“Governor Brown signed SB 4 less than two months ago, and the state has worked expeditiously to implement this new comprehensive law,” said Reheis-Boyd. “These regulations are extensive but strike the right balance that will result in an environmental platform which will ensure that the potential energy resources contained in the Monterey Shale formation can be responsibly developed.”

Reheis-Boyd claimed that the state only produces 38% of the crude oil it needs to refine into transportation fuels that keep the state moving.

“There are no pipelines that bring crude oil to California – we either produce it here and provide jobs, improve the economy and become more energy secure or it comes by tanker from foreign sources. SB 4 provides for responsible development of a much needed resource for California,” she stated.

“The Western States Petroleum Association and our members look forward to engaging with the state and other stakeholders on how best to implement these new requirements in the coming months and years,” Reheis-Boyd concluded.

The “marine protected areas” in Southern California created under Reheis-Boyd’s “leadership” went into effect on January 1, 2012. These “marine protected areas” fail to protect the ocean from fracking, oil drilling, pollution, wind and wave energy projects, military testing and all human impacts other than fishing and gathering – thereby clearing the way for expanded fracking and offshore oil drilling.

Just 1-1/2 years after these “no fishing” zones were implemented, it was revealed by Freedom of Information documents, truthout.org and the Associated Press that Southern California marine waters, including the same waters that were supposedly “protected” by the privately-funded MLPA Initiative, have been “fracked” at least 203 times in the past two decades. (http://www.scpr.org/news/2013/10/19/39912/more-offshore-fracking-found-off-southern-californ/)

In contrast with Reheis-Boyd’s praise of the draft regulations, environmental groups said Governor Brown’s fracking regulations fail to protect California’s air and water, falling even short of Senate Bill 4 minimal requirements.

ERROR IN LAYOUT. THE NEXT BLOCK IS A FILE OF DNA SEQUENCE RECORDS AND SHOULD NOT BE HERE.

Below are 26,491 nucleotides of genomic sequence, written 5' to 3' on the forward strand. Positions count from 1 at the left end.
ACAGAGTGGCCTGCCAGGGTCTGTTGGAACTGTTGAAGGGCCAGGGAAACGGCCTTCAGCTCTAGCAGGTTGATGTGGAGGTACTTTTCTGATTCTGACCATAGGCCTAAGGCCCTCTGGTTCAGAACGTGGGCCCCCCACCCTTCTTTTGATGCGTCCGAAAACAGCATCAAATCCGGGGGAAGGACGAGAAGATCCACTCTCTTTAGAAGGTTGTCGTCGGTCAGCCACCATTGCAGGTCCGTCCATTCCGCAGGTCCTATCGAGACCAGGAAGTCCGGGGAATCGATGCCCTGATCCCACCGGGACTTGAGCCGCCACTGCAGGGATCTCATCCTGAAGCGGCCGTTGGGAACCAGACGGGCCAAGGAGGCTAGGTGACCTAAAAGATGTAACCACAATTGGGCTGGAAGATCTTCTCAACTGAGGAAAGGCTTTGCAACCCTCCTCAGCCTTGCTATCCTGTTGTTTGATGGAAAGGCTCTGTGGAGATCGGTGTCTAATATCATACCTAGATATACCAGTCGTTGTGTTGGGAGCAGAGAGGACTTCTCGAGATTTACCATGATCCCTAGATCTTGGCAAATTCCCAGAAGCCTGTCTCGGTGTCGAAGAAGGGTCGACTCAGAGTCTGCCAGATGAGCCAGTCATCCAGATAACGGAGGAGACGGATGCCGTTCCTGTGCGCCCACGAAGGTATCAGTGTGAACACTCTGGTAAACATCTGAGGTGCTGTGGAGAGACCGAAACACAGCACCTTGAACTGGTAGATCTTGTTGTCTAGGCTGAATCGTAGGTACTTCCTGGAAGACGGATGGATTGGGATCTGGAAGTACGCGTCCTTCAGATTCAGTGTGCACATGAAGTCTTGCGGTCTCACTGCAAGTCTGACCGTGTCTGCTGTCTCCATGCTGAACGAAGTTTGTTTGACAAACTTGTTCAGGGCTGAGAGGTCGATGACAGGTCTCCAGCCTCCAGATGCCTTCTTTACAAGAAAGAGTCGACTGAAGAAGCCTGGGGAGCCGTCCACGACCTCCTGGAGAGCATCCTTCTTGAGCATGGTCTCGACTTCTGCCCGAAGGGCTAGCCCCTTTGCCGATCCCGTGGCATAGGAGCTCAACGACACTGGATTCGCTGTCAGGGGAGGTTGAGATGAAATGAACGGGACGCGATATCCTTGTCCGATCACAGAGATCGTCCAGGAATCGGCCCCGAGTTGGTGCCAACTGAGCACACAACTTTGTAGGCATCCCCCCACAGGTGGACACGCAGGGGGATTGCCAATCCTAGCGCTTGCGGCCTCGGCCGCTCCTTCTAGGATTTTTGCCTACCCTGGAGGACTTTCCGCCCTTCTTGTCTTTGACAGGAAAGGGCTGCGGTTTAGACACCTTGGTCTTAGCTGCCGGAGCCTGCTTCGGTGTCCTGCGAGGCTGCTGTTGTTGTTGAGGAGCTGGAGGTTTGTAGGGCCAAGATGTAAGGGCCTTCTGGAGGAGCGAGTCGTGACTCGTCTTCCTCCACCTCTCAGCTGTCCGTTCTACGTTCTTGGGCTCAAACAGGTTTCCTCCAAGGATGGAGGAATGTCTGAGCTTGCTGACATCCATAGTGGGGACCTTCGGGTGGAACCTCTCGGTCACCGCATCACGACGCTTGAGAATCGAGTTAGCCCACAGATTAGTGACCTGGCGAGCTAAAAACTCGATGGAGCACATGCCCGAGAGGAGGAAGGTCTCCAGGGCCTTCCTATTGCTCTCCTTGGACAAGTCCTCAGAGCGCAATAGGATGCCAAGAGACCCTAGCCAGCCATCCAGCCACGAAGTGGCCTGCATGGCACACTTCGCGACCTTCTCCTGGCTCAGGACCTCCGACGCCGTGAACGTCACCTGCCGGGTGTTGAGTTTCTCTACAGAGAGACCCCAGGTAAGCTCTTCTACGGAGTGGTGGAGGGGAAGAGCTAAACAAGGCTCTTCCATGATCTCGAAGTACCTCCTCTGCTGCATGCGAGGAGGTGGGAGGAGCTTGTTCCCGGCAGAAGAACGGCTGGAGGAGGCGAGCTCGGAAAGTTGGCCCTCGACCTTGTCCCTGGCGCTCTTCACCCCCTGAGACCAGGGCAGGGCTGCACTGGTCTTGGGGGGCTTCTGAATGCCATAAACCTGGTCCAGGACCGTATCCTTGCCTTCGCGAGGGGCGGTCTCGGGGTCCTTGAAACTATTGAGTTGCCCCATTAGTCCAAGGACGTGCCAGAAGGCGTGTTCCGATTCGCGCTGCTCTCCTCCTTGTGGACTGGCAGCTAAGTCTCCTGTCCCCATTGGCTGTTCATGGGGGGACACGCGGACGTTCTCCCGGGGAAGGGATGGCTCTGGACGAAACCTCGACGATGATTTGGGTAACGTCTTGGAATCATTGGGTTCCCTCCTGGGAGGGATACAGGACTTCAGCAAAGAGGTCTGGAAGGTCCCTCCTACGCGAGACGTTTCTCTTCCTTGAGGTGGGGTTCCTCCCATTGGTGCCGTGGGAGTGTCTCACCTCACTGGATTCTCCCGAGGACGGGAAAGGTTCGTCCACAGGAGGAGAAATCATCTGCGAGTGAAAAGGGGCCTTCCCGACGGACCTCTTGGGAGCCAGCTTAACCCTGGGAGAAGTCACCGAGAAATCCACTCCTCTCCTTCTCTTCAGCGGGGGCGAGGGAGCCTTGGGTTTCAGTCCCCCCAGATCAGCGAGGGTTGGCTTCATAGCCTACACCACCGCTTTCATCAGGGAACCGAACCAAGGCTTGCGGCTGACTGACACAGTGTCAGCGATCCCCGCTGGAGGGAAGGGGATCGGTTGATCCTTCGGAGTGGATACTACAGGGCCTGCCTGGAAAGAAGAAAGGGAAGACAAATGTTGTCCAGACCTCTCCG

In a statement, the Center for Biological Diversity said the regulations fall “far short of protecting California’s air, water, communities and climate from fracking, a dangerously polluting practice that involves blasting chemical-laden water into the earth to fracture rock formations.”

“Gov. Brown’s fracking regulations would leave California’s environment and public health horribly exposed to fracking pollution,” said Kassie Siegel of the Center for Biological Diversity. “These rules mostly take the narrowest, most oil industry-friendly approach to fracking that’s possible under state law. They will permit fracking to spread across the state, endangering our air, water, communities and climate. The only safe way forward for California is a halt to this inherently dangerous process.”

She said the draft regulations “go no further to protect Californians than the bare minimum requirements in S.B. 4″ — and in some instances fall short even of those minimal mandates.

For example, Senate Bill 4 requires notice of fracking to all tenants living within a 1,500-foot radius of the wellhead of any fracked well, or within 500 feet of the horizontal projection of the subsurface portion of the well bore.

Siegel pointed out that draft regulations attempt to restrict notification to people with a written lease by defining “tenant” as “a person or entity possessing the right to occupy a legally recognized parcel, or portion thereof, by way of a valid written agreement.” (See 1783.2(b).)

“Under California law, you don’t need a written agreement to receive legal protections as a tenant,” Siegel said. “It’s outrageous for the governor’s oil and gas officials to attempt to restrict the right to be warned that fracking may endanger your drinking water to people with a written lease.”

“Among other failings, today’s regulations do not address the large increase in deadly air pollutants like particulate matter, ozone and air toxics that will accompany a fracking boom. The Central Valley and the Los Angeles Basin, where industry is poised for a massive expansion of drilling, already suffer from the worst air quality in the nation,” she said.